Ferrari believe Sergio Perez should have been penalised ‘twice’

Michelle Foster
Charles Leclerc head in hands walking towards Sergio Perez's winning RB18. Singapore October 2022

Ferrari driver Charles Leclerc head in hands walking towards Sergio Perez's winning RB18. Singapore October 2022

Mattia Binotto believes Sergio Perez deserved two penalties at the Singapore Grand Prix having “twice” not kept to within 10 car lengths behind the Safety Car.

Perez won a wet race at the Marina Bay circuit, crossing the line 7.595s ahead of Charles Leclerc.

But his win came under threat, the Red Bull driver facing a stewards’ investigation into an alleged breach of Article 55.10 of the FIA Formula One Sporting Regulations, which pertains to keeping within 10 car lengths of the Safety Car.

Binotto says there were actually “two infringements” because during both Safety Car periods in the race Perez fell back by more than 10 car lengths.

“There were two infringements behind the Safety Car, so it can twice be a penalty. But we can only trust on what they decide,” the Ferrari team boss told Sky Sports.

“On the occasion of two different Safety Cars he made the same mistake, being too far from the car.

“If I look at similar cases, like Giovinazzi in 2019, the driver was punished with five seconds and I believe the sporting regulations impose a penalty of five seconds, 10 or a drive-through.”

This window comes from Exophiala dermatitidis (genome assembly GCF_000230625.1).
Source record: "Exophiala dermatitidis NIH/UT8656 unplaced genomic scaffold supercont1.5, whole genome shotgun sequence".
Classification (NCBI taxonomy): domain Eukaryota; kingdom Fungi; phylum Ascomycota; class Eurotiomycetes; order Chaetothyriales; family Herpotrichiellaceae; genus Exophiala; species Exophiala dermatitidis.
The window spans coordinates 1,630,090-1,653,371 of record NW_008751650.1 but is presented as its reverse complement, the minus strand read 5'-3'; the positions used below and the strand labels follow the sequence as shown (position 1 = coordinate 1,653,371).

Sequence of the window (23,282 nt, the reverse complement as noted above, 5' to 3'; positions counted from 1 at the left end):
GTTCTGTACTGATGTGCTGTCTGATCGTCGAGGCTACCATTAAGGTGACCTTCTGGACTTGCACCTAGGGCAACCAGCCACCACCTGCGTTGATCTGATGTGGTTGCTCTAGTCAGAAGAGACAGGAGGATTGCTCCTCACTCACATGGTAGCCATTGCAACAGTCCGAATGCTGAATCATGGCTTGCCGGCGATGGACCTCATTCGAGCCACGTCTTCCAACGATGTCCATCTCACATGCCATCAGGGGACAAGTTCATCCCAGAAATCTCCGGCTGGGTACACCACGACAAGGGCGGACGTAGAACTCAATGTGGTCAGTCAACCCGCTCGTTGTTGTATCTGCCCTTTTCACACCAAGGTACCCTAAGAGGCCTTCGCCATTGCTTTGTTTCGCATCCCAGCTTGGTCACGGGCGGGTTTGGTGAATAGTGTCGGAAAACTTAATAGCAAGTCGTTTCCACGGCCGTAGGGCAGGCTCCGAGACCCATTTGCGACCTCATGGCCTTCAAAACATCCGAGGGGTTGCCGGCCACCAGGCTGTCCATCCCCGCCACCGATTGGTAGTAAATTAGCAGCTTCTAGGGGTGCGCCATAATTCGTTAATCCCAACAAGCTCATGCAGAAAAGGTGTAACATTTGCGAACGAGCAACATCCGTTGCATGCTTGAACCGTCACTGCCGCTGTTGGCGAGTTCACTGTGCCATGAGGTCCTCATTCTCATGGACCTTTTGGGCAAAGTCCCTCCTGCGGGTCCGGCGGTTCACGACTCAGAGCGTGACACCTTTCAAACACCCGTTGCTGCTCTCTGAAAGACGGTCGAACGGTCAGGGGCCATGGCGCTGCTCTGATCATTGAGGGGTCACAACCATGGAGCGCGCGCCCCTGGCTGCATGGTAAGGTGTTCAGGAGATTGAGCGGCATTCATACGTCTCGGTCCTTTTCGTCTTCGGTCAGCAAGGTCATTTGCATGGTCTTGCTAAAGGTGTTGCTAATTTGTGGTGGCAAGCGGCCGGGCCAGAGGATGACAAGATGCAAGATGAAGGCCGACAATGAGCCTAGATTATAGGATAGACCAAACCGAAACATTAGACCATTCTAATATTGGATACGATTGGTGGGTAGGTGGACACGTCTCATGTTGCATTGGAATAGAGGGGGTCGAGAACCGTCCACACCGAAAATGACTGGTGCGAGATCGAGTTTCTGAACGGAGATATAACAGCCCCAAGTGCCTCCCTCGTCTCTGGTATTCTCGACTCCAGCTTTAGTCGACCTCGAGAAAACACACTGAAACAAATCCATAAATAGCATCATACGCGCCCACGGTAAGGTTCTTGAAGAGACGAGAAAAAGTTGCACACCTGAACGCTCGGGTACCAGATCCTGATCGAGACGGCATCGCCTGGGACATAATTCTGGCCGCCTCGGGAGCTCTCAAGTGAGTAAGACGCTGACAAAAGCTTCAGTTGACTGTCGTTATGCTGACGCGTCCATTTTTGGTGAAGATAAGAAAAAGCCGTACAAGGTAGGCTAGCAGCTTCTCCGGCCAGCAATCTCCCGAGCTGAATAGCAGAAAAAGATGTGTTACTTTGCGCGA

At the 2019 Singapore Grand Prix, Antonio Giovinazzi was given a 10-second penalty for failing to follow the race director’s instructions and causing an unsafe situation when he drove too close to a crane behind the Safety Car.

Perez’s investigation took place only after the grand prix, the stewards announcing a five-second penalty and a reprimand.

The penalty meant the Mexican driver retained the win, 2.595s ahead of Leclerc.

Binotto would have liked the stewards to have done their investigation during the grand prix.

“We are sorry the decision did not come during the race because this delay affected not only the podium but also the management of the race itself because Charles, in an attempt to stay close to Perez, inevitably wore his tyres,” he said.

“I guess the stewards want to understand from the driver and the team what prompted him to drive differently. Maybe they didn’t want to rush a decision and possibly make a mistake. This is why they took their time.”

Red Bull team boss Christian Horner believes there were mitigating circumstances with Perez, and the rest of the field, struggling to get heat into their tyres behind the slow Safety Car.

“I think there’s so many precedents we’ve seen, even in the recent past when there’s been a concertina going on up and down the field, we see it,” he said. “We’ve seen it even on formation laps.

“I think, again, the mitigating circumstances were that the Safety Car was just driving so slow. And they had spent, what, 30-odd laps on inter tyres, they are all out there on a set of slicks.

“You could hear Checo screaming to get [on] because they pick him up first. So he had no temperature in his tyres.”

Sunday’s result means Perez closed the gap to Leclerc in the fight for P2 in the Drivers’ standings to just two points.